What attracted you to working at the Magdalene Group?
The Magdalene Group has a great history in working with the most excluded women. I have a strong respect and love of women, and wanted to ensure that quality of life is accessible for all, and that women who have additional issues are supported to enjoy their everyday lives.
Our services are effective in engaging with women and girls to build trusted relationships, whilst also understanding the nature of sexual violence and abuse. We provide advocacy and support to help them access services that can meet their needs. We offer personalised and specialist support to sex working women, victims of sexual exploitation, trafficking and coercion, and help find routes out for women who want to move on.
What are the key issues your organisation is tackling?
Women with complex and multiple needs are getting left further and further behind. They are commonly labelled as 'having challenging behaviour’, when the focus should actually be on the barriers they encounter when they ‘challenge’ established ways of working. We are adopting a trauma informed approach, building upon the trusted relationships we have to ensure that the women who access services do not have to keep telling their story over and over again. Strong, persistent advocacy on behalf of the women we support is a key issue for The Magdalene Group.
what achievement are you most proud of?
Based on our longstanding experience with the exploitation of women we were the first to recognise that young girls who understood themselves to be in relationships with their ‘boyfriend’ were actually being used, coerced and exploited. We established a countywide service to address what we now nationally recognise as child sexual exploitation – making sure there were clear pathways to support and that the different services all worked together better. This is significant in breaking the cycle of sexual violence and abuse.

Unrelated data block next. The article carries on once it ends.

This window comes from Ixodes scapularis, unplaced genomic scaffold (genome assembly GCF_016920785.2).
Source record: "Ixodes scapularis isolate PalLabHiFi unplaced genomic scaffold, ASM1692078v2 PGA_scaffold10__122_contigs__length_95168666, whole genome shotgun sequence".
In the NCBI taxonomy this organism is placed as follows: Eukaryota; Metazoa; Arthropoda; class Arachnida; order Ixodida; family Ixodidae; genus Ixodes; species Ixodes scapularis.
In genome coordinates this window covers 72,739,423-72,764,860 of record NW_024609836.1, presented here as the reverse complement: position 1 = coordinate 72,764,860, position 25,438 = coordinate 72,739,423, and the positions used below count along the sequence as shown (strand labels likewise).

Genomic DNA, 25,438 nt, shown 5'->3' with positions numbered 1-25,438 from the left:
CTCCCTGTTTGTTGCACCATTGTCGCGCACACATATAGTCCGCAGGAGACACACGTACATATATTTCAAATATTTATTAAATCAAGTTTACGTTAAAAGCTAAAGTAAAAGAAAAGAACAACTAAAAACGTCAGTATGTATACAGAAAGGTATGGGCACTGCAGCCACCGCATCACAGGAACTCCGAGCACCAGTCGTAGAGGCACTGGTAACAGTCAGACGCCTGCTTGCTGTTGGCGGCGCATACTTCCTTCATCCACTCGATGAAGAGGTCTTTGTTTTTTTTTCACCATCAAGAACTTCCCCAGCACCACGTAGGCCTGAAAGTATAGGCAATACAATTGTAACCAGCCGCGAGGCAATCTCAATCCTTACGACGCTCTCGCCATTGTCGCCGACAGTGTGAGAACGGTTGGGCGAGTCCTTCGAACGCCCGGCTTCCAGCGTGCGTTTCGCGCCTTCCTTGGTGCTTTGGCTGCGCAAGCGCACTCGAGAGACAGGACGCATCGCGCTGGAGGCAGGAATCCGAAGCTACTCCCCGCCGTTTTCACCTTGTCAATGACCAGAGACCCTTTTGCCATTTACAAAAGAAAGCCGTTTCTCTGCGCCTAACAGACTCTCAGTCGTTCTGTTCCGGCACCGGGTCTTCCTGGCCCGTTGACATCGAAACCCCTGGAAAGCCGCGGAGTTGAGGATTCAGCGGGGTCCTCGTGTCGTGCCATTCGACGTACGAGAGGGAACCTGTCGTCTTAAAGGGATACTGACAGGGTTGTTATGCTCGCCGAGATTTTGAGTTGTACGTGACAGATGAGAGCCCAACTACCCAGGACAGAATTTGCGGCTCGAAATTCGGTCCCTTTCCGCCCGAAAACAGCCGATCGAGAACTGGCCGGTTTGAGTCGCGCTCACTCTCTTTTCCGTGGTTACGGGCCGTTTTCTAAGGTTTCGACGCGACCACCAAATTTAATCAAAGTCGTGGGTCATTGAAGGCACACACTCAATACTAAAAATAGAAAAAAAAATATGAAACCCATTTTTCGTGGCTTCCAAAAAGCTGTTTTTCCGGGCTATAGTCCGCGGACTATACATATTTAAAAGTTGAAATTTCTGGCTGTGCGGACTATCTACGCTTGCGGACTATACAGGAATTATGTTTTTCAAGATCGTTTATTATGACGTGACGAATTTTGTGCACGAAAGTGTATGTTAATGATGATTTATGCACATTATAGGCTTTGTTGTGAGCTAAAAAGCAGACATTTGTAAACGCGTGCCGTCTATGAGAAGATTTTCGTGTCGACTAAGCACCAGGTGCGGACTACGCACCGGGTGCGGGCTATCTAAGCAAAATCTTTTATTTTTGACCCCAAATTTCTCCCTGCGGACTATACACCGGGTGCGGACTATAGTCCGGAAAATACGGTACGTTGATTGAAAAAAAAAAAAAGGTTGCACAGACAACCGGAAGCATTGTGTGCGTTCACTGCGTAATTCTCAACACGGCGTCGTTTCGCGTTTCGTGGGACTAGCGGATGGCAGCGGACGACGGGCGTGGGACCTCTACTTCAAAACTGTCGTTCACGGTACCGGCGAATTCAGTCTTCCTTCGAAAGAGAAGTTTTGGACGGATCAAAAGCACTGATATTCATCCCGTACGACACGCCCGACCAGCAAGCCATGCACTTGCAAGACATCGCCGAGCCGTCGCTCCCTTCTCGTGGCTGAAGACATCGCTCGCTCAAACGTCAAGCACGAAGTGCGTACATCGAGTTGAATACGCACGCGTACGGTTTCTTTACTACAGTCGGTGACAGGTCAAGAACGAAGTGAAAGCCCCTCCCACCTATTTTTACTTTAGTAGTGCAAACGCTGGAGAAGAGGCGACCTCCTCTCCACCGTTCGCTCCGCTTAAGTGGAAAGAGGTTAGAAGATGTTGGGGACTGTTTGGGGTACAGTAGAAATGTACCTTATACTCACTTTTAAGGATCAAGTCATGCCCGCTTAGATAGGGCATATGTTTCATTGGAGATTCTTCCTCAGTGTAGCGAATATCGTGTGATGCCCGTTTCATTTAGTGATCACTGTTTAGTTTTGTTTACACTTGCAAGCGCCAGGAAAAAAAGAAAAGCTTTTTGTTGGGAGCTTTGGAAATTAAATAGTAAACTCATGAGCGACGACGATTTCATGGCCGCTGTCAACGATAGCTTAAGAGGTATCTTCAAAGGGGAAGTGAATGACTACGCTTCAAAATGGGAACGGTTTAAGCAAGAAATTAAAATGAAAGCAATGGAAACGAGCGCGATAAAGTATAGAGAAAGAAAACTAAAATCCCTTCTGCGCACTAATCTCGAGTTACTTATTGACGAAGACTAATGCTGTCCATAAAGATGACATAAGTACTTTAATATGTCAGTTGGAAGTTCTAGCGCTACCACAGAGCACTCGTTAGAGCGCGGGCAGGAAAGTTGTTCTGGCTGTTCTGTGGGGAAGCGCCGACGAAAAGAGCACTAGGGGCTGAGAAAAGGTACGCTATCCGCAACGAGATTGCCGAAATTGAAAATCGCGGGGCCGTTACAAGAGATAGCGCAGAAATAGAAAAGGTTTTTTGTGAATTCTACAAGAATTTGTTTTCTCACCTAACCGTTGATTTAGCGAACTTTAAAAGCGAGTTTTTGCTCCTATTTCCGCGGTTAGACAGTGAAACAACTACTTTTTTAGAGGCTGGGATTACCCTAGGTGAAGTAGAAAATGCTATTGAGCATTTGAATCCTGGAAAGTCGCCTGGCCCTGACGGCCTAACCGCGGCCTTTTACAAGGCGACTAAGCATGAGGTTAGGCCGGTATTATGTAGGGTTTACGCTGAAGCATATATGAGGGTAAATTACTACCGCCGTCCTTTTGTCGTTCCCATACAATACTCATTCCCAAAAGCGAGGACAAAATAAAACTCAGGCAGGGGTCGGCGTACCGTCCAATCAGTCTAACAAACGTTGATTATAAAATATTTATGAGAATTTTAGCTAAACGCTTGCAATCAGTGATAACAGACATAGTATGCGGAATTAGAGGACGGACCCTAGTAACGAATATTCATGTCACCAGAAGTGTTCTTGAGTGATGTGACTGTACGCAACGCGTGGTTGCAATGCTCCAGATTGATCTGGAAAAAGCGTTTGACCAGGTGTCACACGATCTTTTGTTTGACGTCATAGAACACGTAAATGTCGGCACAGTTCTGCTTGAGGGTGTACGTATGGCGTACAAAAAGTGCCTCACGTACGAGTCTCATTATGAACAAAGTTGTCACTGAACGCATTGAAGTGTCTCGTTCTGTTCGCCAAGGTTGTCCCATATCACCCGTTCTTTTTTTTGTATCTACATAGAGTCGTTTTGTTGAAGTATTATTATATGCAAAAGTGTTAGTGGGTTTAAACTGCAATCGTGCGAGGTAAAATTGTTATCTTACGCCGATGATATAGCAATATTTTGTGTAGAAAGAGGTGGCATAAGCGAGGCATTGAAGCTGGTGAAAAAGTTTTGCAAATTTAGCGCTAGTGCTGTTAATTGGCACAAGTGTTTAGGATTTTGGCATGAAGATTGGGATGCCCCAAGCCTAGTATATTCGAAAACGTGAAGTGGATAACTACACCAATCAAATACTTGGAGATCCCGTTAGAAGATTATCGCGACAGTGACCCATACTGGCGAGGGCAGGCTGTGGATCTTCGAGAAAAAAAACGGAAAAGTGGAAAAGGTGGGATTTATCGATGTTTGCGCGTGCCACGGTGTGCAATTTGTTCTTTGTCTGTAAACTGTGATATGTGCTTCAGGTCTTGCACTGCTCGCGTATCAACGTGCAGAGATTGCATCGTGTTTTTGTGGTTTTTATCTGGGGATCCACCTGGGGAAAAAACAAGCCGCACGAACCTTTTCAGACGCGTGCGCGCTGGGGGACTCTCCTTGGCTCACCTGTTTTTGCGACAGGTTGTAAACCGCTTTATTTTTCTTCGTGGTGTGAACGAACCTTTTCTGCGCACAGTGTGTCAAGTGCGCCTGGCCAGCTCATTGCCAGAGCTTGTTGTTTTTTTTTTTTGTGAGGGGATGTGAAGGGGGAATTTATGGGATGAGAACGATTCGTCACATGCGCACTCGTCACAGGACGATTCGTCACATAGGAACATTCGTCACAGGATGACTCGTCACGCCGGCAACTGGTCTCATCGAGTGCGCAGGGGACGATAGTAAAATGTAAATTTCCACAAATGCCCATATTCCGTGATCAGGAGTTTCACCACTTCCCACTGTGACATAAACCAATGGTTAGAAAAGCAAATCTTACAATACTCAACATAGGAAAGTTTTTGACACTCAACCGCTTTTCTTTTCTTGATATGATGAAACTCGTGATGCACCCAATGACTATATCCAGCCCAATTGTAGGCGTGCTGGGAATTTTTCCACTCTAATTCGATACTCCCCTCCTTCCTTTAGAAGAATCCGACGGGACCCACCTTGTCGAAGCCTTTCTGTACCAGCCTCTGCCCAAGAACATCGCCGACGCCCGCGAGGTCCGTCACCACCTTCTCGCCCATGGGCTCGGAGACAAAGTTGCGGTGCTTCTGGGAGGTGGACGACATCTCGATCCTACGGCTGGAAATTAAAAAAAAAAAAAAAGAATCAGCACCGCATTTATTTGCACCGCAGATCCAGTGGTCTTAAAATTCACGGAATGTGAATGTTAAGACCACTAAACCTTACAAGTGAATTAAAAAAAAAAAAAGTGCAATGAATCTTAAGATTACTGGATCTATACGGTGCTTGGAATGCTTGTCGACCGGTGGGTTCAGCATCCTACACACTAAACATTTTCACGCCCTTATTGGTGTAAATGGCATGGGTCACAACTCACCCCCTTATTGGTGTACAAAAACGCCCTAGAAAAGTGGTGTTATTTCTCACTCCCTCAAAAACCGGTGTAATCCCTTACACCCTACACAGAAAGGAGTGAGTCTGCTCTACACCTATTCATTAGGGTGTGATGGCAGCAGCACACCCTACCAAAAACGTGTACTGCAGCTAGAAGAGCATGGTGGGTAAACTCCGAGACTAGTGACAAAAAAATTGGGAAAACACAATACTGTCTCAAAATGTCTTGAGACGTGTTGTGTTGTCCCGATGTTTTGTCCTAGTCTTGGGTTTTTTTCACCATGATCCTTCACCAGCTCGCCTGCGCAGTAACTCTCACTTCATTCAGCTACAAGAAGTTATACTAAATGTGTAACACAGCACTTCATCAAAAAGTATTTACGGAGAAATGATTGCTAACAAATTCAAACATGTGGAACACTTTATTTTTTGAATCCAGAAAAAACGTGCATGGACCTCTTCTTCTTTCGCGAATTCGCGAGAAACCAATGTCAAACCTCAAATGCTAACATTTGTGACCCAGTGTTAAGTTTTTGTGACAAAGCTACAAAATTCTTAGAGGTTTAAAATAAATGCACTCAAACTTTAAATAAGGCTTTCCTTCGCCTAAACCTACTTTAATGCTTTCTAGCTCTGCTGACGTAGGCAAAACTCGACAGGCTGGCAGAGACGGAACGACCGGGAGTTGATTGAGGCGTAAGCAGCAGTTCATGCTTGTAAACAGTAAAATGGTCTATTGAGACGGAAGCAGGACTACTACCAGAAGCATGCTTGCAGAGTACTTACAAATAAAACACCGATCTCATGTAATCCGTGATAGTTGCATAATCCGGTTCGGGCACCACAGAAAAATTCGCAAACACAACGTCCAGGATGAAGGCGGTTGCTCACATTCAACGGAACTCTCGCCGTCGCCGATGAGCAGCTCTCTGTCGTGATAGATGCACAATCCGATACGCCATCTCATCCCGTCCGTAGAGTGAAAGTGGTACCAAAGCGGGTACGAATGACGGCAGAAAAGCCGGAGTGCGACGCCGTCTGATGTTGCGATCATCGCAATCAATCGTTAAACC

What are the ambitions for the coming year?
Last year we established a housing project for young girls who were vulnerable to sexual exploitation. Our aim is to provide a welcoming, nurturing home whilst living in a community setting, where they can learn to manage risk and receive specialist support. This has been a challenge but we aim to establish further housing in the coming year for young women aged 16 to18 as they transition into adulthood.
Given the spotlight that has been shone on gender equality, what in your view are the key challenges or opportunities currently faced by women and girls in the UK?
We work with the most vulnerable and marginalised women and young people, and still witness the long-lasting impact of gender-based violence and exploitation. We often see that this results in the criminalisation of women, and their experience continues to perpetuate this hostile culture.
At this time the women's sector is giving women and girls from all backgrounds a voice and a platform for change, but those that are hidden and face multiple disadvantages are still misunderstood within society. It’s vital that we all work together to ensure that they too have a voice.